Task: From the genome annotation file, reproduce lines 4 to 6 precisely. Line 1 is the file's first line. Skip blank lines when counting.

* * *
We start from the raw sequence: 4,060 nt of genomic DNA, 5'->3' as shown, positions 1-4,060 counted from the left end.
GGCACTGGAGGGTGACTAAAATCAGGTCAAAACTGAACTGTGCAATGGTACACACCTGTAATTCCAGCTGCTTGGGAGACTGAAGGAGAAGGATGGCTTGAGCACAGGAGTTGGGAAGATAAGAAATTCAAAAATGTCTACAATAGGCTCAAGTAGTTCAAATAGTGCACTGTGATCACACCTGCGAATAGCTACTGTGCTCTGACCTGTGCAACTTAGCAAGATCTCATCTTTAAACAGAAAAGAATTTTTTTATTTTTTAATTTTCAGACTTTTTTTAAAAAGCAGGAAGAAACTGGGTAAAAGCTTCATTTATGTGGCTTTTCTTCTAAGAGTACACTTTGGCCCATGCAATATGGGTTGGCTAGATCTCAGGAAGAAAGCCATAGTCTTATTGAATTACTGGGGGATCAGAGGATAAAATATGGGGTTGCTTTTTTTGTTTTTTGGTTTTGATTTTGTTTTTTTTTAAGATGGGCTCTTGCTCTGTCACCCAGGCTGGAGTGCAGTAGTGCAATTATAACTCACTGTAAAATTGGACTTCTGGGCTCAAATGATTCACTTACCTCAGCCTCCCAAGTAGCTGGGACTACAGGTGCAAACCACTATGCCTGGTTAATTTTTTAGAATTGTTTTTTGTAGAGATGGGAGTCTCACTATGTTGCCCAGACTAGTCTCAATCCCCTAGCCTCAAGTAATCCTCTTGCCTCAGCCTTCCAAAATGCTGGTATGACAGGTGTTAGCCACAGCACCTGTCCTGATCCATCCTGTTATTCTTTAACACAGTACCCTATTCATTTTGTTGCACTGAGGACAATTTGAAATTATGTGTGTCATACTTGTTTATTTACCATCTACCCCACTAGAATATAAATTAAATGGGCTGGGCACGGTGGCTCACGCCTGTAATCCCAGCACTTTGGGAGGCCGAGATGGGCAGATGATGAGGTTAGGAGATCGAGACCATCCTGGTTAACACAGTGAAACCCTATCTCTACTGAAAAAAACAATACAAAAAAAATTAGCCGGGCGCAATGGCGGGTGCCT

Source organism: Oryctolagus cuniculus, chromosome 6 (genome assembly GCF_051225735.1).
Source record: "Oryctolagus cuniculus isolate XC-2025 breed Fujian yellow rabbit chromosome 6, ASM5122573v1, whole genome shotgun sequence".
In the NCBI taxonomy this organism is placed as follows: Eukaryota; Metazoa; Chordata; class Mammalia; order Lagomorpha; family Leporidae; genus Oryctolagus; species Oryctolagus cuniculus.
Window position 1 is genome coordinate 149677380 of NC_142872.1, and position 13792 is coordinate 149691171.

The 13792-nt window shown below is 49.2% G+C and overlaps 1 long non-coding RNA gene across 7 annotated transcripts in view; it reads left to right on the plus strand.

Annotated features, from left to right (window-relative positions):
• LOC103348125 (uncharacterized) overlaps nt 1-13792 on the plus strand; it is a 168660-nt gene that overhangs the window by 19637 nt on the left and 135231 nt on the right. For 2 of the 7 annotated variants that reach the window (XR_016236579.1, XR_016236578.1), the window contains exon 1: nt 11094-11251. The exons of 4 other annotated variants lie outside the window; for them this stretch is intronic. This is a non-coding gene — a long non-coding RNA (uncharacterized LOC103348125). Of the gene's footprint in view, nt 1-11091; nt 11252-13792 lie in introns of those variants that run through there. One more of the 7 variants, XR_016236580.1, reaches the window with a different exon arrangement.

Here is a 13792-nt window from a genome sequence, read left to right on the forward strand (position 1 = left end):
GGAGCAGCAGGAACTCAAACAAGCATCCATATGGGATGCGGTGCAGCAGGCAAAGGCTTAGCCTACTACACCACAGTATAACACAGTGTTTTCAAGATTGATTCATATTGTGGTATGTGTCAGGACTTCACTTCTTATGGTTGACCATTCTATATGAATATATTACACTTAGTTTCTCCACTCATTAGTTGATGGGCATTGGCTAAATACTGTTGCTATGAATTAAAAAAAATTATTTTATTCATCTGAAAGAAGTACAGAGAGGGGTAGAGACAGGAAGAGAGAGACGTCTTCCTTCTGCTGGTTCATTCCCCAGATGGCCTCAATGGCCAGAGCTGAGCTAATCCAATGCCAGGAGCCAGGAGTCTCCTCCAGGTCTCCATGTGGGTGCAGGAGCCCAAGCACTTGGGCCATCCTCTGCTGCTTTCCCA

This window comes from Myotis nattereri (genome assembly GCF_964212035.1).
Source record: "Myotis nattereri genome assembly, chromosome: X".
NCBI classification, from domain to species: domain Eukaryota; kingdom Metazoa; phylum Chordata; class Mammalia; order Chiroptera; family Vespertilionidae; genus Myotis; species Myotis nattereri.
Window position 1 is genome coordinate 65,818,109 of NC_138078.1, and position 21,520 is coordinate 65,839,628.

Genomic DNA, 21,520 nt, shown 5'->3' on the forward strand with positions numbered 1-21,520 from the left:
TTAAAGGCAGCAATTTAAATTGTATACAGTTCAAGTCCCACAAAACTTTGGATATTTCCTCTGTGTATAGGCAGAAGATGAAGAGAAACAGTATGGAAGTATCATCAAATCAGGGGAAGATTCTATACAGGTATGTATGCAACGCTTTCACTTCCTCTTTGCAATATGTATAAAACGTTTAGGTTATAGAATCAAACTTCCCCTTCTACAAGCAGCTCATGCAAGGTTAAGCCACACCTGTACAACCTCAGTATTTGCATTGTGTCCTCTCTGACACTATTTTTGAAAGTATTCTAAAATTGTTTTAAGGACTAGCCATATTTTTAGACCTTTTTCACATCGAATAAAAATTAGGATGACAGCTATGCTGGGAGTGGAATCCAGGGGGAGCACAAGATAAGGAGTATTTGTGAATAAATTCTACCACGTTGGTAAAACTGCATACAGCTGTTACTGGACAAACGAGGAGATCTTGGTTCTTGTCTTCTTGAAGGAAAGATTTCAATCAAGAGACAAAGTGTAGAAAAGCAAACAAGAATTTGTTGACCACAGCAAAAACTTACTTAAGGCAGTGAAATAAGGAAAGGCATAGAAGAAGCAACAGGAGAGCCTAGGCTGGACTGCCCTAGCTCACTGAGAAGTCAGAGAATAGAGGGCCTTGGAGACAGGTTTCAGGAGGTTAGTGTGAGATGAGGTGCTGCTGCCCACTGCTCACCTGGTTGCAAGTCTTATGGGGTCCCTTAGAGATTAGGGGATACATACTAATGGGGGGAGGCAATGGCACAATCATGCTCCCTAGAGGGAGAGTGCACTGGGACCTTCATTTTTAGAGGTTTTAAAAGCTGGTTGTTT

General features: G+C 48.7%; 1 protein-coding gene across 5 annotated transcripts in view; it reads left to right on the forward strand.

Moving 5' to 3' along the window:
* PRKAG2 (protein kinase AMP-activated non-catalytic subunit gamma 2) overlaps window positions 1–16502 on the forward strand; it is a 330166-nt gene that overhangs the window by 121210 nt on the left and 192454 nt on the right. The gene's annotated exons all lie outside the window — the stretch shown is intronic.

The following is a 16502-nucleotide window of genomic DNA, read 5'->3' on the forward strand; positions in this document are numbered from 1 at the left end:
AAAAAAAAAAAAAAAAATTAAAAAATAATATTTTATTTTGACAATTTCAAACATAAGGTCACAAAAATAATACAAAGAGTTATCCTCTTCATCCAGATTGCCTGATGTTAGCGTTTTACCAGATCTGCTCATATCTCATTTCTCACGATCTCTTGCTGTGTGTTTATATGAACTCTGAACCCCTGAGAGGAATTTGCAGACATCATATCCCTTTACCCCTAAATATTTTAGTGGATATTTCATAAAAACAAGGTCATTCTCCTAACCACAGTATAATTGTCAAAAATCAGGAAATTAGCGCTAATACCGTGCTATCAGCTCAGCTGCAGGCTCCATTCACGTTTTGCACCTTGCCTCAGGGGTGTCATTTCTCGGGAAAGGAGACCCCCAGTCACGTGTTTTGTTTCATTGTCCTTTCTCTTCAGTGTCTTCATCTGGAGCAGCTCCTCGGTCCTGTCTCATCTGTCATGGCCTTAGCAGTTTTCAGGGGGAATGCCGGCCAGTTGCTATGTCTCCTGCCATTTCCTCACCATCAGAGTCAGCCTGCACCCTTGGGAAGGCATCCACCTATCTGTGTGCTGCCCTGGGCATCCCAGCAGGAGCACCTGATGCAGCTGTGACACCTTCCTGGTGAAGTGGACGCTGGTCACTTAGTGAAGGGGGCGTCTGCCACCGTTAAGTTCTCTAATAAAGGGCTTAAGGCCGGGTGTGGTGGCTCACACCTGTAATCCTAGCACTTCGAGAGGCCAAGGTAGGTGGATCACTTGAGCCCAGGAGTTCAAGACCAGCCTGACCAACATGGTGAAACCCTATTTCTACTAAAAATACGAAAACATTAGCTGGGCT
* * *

Source record: "Oryctolagus cuniculus isolate XC-2025 breed Fujian yellow rabbit chromosome 6, ASM5122573v1, whole genome shotgun sequence".
In the NCBI taxonomy this organism is placed as follows: Eukaryota; Metazoa; Chordata; class Mammalia; order Lagomorpha; family Leporidae; genus Oryctolagus; species Oryctolagus cuniculus.
Window position 1 is genome coordinate 149677380 of NC_142872.1, and position 13792 is coordinate 149691171.